Film Review – Premium Rush
Let’s say I gave you the opportunity to see a thriller directed by David Koepp (Stir of Echoes, Secret Window) that stars Joseph Gordon-Levitt as the hero and Michael Shannon (Revolutionary Road, Take Shelter) as the villain. You’d probably be fairly excited, right? So why is it that when it’s revealed that the plot is about a bike messenger, it loses a lot of people’s interest? That is the question I had going into Premium Rush.
The story follows the aforementioned bike messenger, Wilee (Joseph Gordon-Levitt), as he is sent on a “premium rush” assignment to deliver an envelope across Manhattan within two hours. Unfortunately, his journey is interrupted by a corrupt cop named Bobby Monday (Michael Shannon), who is after the delivery at all costs.
This film has drawn a lot of comparison to (and jokes about) the Kevin Bacon movie Quicksilver, because they both have a bike messenger plot line. I’m in the minority of people who like bike movies. There is an element of danger that bicycles (and motorcycles) have that is hard to replicate. If you’ve ever driven through a major city, you know both how unobservant drivers are, as well as how reckless messengers can be. I perceive the danger to be great enough that I actually refuse to ride a bike through the city. Quicksilver isn’t great, but I enjoyed it—I mean, it is Kevin Bacon, after all…and I also enjoyed the Kevin Costner bike race drama American Flyers. But Premium Rush does the best job I have seen of capturing the real danger of riding a bicycle.
It might be funny to say, but I think the film works best when it isn’t focused on the plot. The biggest surprise for me wasn’t any of the twists and turns in the story, but simply how much plot this film actually had. There is a lot of work done with using the time in the world of the story to express how fast things occur. Initially, I thought the filmmakers might have even gone so far as to make the plot occur in real time, but that wasn’t the case. There is a lot of weaving through the time and character perspectives—a bit reminiscent of the famous Rashomon style—to tell all the sides of the story, but without raising any questions about the authenticity of any of the characters’ stories. This was all a pleasant surprise, but not what I was ultimately after—and that was the action.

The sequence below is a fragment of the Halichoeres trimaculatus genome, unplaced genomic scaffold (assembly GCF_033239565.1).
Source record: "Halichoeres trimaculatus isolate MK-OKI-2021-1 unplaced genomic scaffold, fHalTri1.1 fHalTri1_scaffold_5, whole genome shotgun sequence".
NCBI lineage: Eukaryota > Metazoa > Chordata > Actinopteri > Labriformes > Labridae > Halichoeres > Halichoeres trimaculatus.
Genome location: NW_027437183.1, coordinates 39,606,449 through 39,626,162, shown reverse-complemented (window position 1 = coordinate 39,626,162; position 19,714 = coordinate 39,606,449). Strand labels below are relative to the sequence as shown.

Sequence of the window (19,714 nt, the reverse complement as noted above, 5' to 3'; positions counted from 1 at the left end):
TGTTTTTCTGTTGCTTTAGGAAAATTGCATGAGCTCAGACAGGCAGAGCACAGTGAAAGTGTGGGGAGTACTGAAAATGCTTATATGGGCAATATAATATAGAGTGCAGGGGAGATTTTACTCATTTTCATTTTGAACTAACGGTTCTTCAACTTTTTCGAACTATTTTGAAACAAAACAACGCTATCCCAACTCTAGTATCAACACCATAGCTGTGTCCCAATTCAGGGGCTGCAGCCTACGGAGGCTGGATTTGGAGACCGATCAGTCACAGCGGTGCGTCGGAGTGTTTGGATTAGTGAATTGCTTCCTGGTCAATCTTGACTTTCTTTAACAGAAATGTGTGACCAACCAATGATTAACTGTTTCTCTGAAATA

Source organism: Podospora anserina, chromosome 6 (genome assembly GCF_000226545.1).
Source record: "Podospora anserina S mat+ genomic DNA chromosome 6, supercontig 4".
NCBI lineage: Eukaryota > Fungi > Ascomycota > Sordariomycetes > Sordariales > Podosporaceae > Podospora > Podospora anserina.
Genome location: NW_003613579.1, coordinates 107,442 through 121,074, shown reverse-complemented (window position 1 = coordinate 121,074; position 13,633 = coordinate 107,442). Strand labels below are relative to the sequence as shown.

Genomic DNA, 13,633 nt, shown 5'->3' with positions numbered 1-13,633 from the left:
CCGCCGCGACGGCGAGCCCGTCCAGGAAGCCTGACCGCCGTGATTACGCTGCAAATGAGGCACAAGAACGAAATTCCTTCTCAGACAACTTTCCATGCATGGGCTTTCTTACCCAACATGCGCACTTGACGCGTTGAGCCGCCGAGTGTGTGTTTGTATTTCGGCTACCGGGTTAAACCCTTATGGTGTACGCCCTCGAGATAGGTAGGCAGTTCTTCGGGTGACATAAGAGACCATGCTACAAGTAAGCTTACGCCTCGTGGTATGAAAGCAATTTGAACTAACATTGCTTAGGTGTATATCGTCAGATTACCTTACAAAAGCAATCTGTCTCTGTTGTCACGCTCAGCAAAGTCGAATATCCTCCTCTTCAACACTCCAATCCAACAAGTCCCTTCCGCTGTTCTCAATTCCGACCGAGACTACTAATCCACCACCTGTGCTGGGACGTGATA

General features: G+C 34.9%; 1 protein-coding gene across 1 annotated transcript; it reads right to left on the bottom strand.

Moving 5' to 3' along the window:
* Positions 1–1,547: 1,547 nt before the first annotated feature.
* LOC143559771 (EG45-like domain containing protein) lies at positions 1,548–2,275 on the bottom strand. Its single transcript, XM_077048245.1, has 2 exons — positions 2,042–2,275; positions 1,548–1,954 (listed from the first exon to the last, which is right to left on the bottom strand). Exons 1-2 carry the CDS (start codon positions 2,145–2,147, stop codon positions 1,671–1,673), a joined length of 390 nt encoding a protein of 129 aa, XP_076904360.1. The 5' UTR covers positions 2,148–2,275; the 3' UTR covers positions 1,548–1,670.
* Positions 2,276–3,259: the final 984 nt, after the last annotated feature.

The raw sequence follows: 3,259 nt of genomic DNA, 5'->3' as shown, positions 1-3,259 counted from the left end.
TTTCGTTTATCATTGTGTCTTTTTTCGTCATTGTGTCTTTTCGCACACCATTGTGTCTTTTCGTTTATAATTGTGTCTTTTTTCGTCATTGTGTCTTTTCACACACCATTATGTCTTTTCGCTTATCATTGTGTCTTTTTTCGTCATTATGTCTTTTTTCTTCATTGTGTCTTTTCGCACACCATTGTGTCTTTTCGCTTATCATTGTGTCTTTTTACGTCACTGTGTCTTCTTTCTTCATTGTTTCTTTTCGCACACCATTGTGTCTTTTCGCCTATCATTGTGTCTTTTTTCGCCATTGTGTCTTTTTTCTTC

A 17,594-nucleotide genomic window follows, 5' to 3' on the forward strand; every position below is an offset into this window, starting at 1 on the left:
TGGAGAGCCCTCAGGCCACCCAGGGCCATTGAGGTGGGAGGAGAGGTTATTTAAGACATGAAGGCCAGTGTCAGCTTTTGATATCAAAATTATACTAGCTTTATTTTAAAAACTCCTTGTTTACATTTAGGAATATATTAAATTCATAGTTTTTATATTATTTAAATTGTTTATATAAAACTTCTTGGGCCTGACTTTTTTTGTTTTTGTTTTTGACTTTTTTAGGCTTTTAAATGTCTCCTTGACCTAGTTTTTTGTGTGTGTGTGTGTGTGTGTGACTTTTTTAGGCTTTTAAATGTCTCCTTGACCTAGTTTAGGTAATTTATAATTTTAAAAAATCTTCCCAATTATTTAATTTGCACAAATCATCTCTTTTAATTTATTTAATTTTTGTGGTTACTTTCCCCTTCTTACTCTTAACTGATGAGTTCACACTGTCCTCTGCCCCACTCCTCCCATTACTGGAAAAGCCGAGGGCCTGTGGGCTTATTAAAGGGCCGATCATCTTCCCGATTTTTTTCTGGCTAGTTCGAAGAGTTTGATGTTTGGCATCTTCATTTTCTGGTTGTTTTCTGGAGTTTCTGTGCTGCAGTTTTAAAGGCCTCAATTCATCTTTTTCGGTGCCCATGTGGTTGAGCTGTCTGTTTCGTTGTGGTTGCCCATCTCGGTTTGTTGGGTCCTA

For a film like this, you want to see bicycles being recklessly ridden while executing crazy stunts—not necessarily romantic or family drama. The stunts in the movie are impressive and mostly done through practical effects; the majority of the CGI was used for spatially relaying where all the characters were and where they were going…like a fancy version of Google maps. David Koepp deserves a lot of credit for creating a world which is as intense and scary as you would imagine being a bike messenger would be. Still, there is a period towards the middle of the movie where there are about five to ten minutes spent without characters on bikes, and that feels a bit sluggish—while at the same time being the crux of the plot development. And while I had a lot of fun with the film, I could see people who don’t like films like, for example, The Bourne Ultimatum having problems with it.
It is great to see Joseph Gordon-Levitt getting bigger and bigger lead roles, and he fits this part perfectly, as a punkish free-spirit—perhaps being the best natural fit for a role like this since Keanu Reeves’s work in Bill & Ted’s Excellent Adventure. (Yes, his character’s name is Wilee…like the coyote…and they make that point several times.) It has been amazing to watch the evolution of his career from a teenage comic actor to dramatic powerhouse, and now movie towards the realm of action stardom. In contrast, I’m a bit more lukewarm about Michael Shannon. He can be incredible in some of his performances, but he also has a “dunce” persona that he does in films like Grand Theft Parsons, which drives me nuts. It isn’t that his work is necessarily bad, but just that I find his characters frustrating at times. In this movie, he rides that line, being both impressive and too crazy. This might not be a problem, depending on how you interpret the film, but if you want a straight thriller, it ends up being a bit cheesy.
The movie is fairly fun for what it is. If you a fan of the X-Games or just like fun stunt work, then this will probably be up your alley. The film is fairly entertaining and keeps things brisk at an 89-minute runtime, so it never really drags. I’m glad to have seen it once, but I probably will be in no rush to see it again. If you happen to see it in the theaters that’s fine, but it is not a big loss if you want to wait for home video.
Final Grade: B